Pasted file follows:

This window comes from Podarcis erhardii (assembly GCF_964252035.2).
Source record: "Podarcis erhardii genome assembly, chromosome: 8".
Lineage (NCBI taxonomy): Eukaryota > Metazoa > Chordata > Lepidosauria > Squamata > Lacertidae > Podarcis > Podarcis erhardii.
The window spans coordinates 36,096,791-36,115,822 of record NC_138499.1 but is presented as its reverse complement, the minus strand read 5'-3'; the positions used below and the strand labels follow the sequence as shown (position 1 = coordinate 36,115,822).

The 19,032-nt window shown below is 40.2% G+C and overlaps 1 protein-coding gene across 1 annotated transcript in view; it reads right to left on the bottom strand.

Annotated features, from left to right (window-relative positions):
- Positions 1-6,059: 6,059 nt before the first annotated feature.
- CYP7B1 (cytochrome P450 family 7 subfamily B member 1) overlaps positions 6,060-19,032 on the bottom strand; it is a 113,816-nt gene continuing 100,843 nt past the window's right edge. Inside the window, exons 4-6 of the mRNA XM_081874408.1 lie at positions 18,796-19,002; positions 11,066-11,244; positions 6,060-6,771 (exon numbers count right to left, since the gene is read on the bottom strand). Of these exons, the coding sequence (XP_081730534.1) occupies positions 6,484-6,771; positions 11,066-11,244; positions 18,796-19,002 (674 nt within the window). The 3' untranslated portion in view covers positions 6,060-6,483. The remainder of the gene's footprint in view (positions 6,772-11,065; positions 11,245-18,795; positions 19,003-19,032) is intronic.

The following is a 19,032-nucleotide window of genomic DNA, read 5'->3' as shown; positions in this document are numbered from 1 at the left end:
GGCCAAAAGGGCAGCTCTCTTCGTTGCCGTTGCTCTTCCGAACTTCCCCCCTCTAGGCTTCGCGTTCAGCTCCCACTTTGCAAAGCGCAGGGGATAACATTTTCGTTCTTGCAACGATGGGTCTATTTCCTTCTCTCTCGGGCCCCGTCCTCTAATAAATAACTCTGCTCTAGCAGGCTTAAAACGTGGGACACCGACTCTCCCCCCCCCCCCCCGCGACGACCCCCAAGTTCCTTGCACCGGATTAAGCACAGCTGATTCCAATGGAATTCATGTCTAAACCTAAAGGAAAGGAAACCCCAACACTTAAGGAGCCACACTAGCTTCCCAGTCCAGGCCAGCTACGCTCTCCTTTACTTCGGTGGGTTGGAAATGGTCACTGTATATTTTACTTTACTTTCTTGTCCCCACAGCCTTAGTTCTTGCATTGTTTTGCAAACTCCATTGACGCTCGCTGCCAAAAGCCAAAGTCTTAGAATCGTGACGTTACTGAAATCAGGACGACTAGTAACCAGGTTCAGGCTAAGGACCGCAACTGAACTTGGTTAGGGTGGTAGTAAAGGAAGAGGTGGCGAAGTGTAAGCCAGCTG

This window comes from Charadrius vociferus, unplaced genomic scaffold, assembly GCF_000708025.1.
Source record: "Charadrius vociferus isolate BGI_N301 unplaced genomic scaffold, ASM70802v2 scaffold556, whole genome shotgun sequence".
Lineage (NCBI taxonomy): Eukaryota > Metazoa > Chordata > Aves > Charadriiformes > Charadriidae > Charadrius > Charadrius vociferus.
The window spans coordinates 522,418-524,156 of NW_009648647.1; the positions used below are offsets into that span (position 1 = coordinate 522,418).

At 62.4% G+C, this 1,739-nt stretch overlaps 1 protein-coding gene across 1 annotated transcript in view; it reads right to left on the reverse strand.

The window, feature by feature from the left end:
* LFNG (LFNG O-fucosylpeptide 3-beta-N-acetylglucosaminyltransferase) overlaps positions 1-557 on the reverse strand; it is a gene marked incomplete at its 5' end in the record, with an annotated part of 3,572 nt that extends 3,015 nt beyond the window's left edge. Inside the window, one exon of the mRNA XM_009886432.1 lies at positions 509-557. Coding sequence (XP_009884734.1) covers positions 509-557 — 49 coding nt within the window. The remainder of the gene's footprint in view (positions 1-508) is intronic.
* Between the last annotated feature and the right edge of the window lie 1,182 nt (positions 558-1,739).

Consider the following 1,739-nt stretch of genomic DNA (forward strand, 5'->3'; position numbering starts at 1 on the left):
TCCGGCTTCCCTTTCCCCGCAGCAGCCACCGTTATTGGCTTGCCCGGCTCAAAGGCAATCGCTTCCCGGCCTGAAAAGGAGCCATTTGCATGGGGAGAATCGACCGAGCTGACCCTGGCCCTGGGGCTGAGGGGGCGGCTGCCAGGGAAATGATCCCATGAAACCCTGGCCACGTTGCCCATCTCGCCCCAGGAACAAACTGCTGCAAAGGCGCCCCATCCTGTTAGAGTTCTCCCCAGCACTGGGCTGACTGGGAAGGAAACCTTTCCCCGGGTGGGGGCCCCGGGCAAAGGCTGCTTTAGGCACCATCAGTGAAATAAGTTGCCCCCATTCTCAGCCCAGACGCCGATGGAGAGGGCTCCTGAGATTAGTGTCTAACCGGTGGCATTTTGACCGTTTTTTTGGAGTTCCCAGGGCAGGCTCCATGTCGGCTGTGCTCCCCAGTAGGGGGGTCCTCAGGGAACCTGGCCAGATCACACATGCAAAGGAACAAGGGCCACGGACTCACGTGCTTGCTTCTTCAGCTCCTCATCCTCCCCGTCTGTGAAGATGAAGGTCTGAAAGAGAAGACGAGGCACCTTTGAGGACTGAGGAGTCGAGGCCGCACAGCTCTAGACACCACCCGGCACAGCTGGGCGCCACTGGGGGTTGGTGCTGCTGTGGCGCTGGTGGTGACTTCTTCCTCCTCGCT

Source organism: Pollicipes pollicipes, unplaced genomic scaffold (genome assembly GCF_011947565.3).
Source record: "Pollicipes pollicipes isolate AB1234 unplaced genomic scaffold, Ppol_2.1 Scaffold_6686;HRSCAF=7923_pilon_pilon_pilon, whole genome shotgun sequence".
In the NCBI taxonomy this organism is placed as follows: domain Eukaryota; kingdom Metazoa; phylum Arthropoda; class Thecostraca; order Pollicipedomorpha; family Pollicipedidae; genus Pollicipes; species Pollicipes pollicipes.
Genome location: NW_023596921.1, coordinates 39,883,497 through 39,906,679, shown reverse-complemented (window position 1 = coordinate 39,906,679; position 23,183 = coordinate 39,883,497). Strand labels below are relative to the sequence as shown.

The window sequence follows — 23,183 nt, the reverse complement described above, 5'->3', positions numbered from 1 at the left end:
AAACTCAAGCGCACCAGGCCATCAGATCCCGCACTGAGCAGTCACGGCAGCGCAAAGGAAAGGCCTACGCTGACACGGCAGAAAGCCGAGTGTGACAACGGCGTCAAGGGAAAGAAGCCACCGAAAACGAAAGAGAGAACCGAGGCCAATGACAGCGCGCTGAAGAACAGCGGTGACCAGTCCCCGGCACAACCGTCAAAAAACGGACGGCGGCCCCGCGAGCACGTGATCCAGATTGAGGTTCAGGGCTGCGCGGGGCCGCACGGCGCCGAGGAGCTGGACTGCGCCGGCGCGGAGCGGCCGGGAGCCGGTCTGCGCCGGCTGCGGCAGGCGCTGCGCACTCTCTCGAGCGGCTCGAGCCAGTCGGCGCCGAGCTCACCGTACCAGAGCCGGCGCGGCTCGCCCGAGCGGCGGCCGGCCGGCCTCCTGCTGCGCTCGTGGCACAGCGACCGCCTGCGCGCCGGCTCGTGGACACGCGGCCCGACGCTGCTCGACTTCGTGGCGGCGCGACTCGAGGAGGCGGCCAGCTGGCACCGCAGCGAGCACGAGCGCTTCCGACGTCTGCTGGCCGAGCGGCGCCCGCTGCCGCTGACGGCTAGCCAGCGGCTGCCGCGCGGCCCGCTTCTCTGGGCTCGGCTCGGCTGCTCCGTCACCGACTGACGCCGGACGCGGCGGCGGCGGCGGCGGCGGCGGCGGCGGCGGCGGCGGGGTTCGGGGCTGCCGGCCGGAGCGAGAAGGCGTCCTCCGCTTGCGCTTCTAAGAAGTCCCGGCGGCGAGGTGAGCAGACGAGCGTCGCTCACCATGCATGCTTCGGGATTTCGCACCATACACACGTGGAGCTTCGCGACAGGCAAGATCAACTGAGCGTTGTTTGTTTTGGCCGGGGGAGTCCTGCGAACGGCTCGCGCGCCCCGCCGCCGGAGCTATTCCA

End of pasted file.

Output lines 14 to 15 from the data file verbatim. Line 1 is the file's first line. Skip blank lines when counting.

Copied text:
The window spans coordinates 522,418-524,156 of NW_009648647.1; the positions used below are offsets into that span (position 1 = coordinate 522,418).

At 62.4% G+C, this 1,739-nt stretch overlaps 1 protein-coding gene across 1 annotated transcript in view; it reads right to left on the reverse strand.